The 14 states that chose to run their own exchanges had basically the same pool of contractors as HHS — along with a supply of federal grant money, the same deadlines, and the same underlying law, Laszewski said.
"There's only one variable — who's running it," he said.
It's also hard to ignore the fact that some of the most troubled state-run exchanges signed big contracts with CGI — the company that's in the hot seat over HealthCare.gov's failures. The Canadian company was the primary contractor for new marketplaces in four states: Colorado, Hawaii, Massachusetts, and Vermont.
Health care experts consider Hawaii one of the worst state-run exchanges in the country. It only began to display information about health care plans last week, a full 15 days behind the Oct. 1 deadline.
In Vermont, consumers can compare their policies online, but they can't actually buy one. State officials delayed the sign-up process until at least November, because their testing showed that the technology simply didn't work.
"I think I've made my frustration with what doesn't work very clear," Vermont Gov. Peter Shumlin, a Democrat, said this week, according to a local newspaper. "It's frustrating. When we pay for a product I expect it to work. I've made that very clear to the CEO of CGI, I'm going to hold their feet to the fire until it's perfect."
Colorado got off to a rough start as well, although its site appears to be improving. Just 305 people had signed up for coverage through Colorado's exchange a week after it opened.
It is unclear whether CGI's clients faced delays because of problems with the company's work. A source familiar with the state exchanges said delays in Hawaii and Vermont were caused by the compressed time frame of the contracts — the company had 10 months to finish its work in Hawaii and less time in Vermont — and the ambitious nature of the projects.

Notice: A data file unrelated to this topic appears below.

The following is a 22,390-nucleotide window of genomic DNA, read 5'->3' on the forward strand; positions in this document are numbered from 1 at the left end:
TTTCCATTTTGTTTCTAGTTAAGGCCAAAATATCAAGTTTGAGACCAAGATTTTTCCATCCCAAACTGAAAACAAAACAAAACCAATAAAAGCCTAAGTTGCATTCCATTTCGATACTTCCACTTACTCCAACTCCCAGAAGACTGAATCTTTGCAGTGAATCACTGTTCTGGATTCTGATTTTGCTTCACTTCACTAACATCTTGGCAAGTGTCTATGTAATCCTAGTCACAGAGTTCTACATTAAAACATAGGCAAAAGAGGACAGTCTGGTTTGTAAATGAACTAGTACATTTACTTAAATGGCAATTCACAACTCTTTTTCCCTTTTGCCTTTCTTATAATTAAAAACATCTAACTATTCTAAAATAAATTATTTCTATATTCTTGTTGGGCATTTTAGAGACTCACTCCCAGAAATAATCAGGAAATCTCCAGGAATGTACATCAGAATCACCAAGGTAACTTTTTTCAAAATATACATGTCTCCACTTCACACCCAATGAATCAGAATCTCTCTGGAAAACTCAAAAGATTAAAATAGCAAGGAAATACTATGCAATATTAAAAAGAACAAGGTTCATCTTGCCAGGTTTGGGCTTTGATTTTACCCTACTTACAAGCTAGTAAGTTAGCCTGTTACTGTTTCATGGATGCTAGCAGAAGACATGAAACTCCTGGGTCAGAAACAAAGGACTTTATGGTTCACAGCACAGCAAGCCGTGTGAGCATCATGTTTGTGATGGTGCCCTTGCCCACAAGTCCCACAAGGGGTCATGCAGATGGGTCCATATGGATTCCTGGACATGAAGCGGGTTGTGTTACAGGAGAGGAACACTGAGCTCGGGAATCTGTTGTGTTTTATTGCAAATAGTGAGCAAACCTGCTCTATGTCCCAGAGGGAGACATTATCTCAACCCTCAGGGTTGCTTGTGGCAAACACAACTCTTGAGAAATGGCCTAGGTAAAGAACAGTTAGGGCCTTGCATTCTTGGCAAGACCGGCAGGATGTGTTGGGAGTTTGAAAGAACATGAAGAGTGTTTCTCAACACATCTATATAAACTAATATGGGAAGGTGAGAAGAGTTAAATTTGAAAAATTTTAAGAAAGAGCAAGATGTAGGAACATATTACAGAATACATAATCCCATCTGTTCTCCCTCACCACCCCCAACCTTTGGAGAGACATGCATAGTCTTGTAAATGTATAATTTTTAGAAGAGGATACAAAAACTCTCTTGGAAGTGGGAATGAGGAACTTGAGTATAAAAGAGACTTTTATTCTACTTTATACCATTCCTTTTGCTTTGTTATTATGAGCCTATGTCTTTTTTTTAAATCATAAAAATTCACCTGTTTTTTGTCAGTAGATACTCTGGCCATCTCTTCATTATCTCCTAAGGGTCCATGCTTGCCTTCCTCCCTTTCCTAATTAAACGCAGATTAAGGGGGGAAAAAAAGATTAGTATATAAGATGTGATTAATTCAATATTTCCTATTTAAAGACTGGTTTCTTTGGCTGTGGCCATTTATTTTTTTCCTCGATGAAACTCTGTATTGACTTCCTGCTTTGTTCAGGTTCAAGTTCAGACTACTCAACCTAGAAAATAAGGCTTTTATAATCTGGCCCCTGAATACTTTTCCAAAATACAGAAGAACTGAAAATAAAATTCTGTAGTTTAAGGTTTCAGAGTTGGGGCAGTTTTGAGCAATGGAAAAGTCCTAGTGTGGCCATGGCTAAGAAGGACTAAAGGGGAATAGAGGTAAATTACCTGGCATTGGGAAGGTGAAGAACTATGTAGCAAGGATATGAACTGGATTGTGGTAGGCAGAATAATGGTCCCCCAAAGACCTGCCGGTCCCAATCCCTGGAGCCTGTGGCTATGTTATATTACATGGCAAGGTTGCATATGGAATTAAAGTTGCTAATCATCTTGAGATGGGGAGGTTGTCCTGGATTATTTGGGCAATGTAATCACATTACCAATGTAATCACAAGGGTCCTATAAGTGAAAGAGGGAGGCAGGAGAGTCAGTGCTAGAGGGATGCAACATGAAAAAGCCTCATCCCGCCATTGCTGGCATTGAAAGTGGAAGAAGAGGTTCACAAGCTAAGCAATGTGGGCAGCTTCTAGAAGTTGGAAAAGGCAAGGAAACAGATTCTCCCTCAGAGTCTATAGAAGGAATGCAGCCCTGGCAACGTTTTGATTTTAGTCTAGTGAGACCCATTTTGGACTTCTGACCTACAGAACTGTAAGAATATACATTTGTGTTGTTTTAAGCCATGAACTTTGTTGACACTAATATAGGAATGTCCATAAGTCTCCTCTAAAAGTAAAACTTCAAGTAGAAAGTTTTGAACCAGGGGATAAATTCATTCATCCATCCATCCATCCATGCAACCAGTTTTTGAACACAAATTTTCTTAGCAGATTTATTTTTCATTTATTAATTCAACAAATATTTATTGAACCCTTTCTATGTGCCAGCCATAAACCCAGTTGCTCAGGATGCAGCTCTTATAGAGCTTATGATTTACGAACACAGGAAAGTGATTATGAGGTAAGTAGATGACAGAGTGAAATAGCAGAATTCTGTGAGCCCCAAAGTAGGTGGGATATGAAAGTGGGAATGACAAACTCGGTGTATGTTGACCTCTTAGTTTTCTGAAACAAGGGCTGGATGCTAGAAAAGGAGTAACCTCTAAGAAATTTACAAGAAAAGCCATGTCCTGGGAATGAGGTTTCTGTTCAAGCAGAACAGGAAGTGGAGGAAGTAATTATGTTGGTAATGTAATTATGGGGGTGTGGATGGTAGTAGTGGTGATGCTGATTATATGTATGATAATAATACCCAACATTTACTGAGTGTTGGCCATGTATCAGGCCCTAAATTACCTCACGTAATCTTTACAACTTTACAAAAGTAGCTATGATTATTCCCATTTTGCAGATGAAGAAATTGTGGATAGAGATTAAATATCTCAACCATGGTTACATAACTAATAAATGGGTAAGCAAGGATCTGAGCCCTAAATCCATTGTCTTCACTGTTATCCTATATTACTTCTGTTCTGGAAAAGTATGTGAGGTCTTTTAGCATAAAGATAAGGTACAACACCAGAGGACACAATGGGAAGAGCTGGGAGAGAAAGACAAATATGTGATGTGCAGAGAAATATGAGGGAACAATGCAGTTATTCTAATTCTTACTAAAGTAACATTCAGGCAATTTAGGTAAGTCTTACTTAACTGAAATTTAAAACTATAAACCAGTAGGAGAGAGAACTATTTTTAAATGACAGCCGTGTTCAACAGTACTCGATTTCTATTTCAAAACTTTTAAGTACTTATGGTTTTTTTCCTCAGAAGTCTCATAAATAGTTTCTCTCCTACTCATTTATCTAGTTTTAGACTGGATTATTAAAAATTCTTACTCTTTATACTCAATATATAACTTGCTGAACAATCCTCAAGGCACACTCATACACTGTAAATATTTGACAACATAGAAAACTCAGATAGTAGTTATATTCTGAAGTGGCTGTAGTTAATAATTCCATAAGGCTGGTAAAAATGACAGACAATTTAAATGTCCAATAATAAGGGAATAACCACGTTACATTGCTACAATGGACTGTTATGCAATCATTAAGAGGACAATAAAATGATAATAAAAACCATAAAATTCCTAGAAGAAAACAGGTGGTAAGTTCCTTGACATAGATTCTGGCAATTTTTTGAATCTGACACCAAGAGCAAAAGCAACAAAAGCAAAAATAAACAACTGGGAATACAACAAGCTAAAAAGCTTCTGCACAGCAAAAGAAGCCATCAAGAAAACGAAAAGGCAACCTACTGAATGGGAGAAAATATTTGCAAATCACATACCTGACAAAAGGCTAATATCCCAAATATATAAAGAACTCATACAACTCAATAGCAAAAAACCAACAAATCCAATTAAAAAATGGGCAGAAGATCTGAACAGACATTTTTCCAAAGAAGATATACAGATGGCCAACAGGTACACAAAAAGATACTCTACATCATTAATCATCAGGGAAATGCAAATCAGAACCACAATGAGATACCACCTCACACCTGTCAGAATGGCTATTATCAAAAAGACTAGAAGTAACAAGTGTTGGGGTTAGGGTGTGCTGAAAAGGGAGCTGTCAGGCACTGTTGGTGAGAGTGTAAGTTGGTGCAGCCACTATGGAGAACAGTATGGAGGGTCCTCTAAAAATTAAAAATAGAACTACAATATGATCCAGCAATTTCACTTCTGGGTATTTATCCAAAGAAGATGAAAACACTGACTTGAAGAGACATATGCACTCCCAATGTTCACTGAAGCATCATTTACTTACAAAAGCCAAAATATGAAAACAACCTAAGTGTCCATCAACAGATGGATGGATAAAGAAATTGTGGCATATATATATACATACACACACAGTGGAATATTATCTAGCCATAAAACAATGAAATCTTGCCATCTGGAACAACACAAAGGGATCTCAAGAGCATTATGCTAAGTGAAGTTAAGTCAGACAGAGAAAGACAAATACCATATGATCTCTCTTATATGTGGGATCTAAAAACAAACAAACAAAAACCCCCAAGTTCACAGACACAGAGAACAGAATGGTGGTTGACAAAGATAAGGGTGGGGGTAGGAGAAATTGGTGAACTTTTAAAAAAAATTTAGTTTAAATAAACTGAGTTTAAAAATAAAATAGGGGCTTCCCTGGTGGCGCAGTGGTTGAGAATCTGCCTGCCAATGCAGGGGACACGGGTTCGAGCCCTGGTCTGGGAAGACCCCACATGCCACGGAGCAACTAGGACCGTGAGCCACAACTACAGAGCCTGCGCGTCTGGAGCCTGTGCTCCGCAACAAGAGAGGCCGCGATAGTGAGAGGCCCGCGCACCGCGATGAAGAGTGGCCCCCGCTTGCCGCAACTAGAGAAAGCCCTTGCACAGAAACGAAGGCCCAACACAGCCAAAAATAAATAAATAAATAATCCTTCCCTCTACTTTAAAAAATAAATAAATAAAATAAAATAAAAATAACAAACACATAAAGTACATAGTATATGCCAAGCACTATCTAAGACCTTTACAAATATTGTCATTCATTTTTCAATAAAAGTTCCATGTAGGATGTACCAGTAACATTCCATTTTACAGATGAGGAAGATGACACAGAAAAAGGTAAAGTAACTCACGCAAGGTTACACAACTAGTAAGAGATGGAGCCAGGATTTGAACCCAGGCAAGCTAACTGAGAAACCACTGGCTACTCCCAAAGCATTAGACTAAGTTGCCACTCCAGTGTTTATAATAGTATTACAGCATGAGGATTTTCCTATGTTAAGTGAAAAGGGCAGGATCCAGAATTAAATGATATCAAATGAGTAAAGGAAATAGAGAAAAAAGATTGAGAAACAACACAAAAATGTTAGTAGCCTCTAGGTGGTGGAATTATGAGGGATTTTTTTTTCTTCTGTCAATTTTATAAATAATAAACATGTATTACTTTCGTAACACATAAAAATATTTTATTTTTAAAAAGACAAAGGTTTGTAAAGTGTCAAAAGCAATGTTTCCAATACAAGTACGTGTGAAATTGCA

Ultimately a contract with CGI may not be the deciding factor in an exchange's success or failure. The company was a subcontractor for Kentucky's successful exchange, although it built different parts of the system there.
Before the Oct. 1 launch date, all eyes were on states like Maryland and California — solid blue states where Democratic governors enthusiastically embraced the Affordable Care Act and made clear that they intended to be leaders in the implementation effort.
States like Kentucky ended up faring better in part because they built smaller, more efficient systems rather than aiming for a dramatic new marketplace full of bells and whistles, an insurance industry official said.
Kentucky also credited its success with the fact that it built the exchange within an existing state agency, keeping the operation small and focused.
"We kept the design as clean as possible to ensure fast load times and we made sure the content was only what was necessary and written at a very low reading level — keeping the process as simple as possible was our guiding principle," said Gwenda Bond, a spokeswoman for Kentucky's Cabinet for Health and Family Services, which built the exchange.